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WW1 at Black Country Living Museum

Our Buildings

Commemorating 1914 – 1918, World War One

For the next four years, Black Country Living Museum will be commemorating World War One 1914-18 with a host of activities, research and collections. 

Find out about the history of our buildings during World War One

 

Springfield Brewery War Memorial

/media/ww1/library/140804_230_img_6254.jpgCommemorating here in equal honour, the Springfield Brewery heroes, who died for freedom.

See the Springfield Brewery Roll of Honour

 

 

Anchor Maker's House

The Anchor Maker's House used to stand at 91 Lawrence Lane, Old Hill.

/media/ww1/library/140804_230_anchors.jpgDuring WW1, this building (1911 census) was occupied by

Edward Parkin, Father- Machinist at anchor works –41 at time of outbreak

Miriam Parkin, Mother – 36 at time of outbreak

Harry Parkin, at school – 14 at time of outbreak

Fred Parkin, at school – 8 at time of outbreak

By 1914 they also had another son Thomas William Parkin, born in January 1914.

No military records have been found for Edward Parkin as he did not serve, as he was a married man ‘Conscription during First World War began when the British government passed the Military Service Act in 1916. The act specified that single men aged 18 to 45 years old were liable to be called up for military service’

When conscription was first introduced, in 1916, it was applied to single men and late married ones. In 1916, Edward was two years too old to serve. The age limit was raised in 1918, but this does not seem to have affected him.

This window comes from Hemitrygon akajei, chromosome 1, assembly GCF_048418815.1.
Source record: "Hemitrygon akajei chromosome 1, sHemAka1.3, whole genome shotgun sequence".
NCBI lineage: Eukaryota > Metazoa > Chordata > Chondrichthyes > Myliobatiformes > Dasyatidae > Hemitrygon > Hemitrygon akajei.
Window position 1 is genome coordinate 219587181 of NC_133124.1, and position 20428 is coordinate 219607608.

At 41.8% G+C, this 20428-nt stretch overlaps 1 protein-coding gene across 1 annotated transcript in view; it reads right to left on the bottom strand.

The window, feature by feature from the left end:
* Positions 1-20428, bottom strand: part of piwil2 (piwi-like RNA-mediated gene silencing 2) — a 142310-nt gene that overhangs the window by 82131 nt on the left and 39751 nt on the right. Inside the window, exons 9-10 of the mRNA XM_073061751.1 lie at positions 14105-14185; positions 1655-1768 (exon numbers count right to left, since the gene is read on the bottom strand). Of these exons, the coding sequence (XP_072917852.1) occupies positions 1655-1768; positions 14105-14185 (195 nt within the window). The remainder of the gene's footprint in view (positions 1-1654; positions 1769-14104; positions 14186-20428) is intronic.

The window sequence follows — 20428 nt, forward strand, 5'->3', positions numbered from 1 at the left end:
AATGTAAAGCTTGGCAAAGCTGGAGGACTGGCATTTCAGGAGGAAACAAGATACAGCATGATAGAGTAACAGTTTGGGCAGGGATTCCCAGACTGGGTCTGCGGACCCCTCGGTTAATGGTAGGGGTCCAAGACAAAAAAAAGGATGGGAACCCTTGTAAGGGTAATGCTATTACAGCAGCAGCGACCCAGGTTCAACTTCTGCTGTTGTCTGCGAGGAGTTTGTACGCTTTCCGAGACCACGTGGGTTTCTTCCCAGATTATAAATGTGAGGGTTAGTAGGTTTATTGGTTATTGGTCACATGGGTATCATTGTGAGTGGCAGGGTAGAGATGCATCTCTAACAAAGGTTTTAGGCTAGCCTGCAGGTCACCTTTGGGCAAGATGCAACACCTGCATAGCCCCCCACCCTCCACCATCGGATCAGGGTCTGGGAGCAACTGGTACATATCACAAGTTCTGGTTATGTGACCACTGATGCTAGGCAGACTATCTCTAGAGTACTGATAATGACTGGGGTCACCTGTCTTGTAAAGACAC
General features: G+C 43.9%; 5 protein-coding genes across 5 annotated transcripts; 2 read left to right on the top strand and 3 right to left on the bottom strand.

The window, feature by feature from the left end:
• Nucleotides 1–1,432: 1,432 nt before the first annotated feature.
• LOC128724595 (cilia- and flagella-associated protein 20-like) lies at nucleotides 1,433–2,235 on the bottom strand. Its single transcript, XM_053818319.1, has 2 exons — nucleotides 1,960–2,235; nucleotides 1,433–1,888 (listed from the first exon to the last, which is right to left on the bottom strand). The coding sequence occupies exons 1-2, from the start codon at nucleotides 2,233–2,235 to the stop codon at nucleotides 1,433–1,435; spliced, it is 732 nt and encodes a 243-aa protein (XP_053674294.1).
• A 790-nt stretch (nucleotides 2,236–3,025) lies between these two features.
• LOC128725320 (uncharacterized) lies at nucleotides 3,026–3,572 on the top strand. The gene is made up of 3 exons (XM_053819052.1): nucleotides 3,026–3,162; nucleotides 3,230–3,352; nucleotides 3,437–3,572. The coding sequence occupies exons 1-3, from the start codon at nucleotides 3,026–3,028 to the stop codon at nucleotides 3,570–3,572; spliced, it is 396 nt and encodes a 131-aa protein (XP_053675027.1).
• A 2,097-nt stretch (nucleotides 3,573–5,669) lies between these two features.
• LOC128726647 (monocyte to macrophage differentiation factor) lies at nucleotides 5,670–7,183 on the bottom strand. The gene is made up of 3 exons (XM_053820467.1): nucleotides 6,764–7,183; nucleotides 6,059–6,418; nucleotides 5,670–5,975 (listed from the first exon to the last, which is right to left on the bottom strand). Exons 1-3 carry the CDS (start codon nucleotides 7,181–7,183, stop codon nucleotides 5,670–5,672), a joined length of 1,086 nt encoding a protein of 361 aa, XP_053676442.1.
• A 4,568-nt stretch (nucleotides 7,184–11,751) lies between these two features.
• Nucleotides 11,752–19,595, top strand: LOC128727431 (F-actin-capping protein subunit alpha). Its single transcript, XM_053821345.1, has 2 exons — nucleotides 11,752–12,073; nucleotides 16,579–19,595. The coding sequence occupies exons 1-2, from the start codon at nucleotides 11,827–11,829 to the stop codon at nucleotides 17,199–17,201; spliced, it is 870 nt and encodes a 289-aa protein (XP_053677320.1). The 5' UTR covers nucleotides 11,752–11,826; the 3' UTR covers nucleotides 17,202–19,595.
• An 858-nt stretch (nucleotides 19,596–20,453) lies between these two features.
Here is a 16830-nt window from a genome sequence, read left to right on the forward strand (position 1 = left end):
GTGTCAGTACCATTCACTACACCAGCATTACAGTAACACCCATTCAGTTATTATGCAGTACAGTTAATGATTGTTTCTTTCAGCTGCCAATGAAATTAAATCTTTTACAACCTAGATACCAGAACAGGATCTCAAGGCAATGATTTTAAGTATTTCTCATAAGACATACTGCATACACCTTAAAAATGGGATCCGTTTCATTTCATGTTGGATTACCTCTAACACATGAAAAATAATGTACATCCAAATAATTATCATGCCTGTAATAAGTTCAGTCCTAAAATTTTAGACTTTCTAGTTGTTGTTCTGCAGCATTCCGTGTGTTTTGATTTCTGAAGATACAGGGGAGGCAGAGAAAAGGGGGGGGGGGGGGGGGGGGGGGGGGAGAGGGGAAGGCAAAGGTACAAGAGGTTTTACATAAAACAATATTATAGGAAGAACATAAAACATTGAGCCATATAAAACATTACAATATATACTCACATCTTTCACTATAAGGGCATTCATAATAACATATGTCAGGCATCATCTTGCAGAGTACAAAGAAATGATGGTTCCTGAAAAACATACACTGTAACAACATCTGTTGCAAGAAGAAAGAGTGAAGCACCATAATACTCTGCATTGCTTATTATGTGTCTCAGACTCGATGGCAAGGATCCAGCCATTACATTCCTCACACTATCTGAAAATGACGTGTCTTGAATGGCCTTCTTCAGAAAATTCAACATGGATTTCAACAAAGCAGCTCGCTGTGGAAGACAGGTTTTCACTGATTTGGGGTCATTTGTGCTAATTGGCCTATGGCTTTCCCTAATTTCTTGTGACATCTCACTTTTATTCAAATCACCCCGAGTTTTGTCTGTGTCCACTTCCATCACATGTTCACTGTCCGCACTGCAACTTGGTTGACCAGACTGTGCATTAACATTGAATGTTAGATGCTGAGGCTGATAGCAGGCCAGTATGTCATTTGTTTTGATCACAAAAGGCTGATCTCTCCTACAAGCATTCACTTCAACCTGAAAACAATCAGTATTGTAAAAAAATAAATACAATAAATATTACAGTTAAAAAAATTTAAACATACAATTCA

This Summer at BCLM,  find out about War babies in this building

Gregory's General Store

Gregory's Store was originally located at 89 and 90 Lawrence Lane, Old Hill. The houses were built by Charles Gregory, who worked at H & T Danks, Netherton.

/media/ww1/library/140804_230_gregorys.jpgIn the early 1900s, the entire building was converted to a double fronted shop with living accommodation upstairs for the Gregory family.

At the outbreak of World War One people nationwide were subject to price hikes and food shortages.The real shortages didn't hit home until 1915, these initial price rises and shortages were a knee jerk reaction to the announcement that Britain was at war. 

This Summer at BCLM, find out about Food Shortages in the Black Country

 

Toll House

/media/ww1/library/140801_230_toll_house_01.jpgThe Toll House was originally built in 1843. It stood at the Littleworth Gate, Woodsetton on the Sedgley to Tividale Turnpike Road which was authorised by Act of Parliament in 1841. This Toll House probably ceased to be used for collecting tolls in the 1870s.

During WW1, the Toll House was occupied by Lilian Hodgkiss, who moved into the property in 1904 with her mother and siblings. The Toll House has now been relocated, brick by brick to Black Country Living Museum and throughout this Summer, visit the toll house and you can learn about Lilian's life during WW1 as a munitions worker, you can even try on some of the munition workers costumes.

Find out more about Lilian Hodgkiss and our other WW1 Characters

 

WW1 Events at BCLM

/media/ww1/library/140729_230_our_events.jpgFind out about our latest activities and events taking place at the Museum on our WW1 Events page

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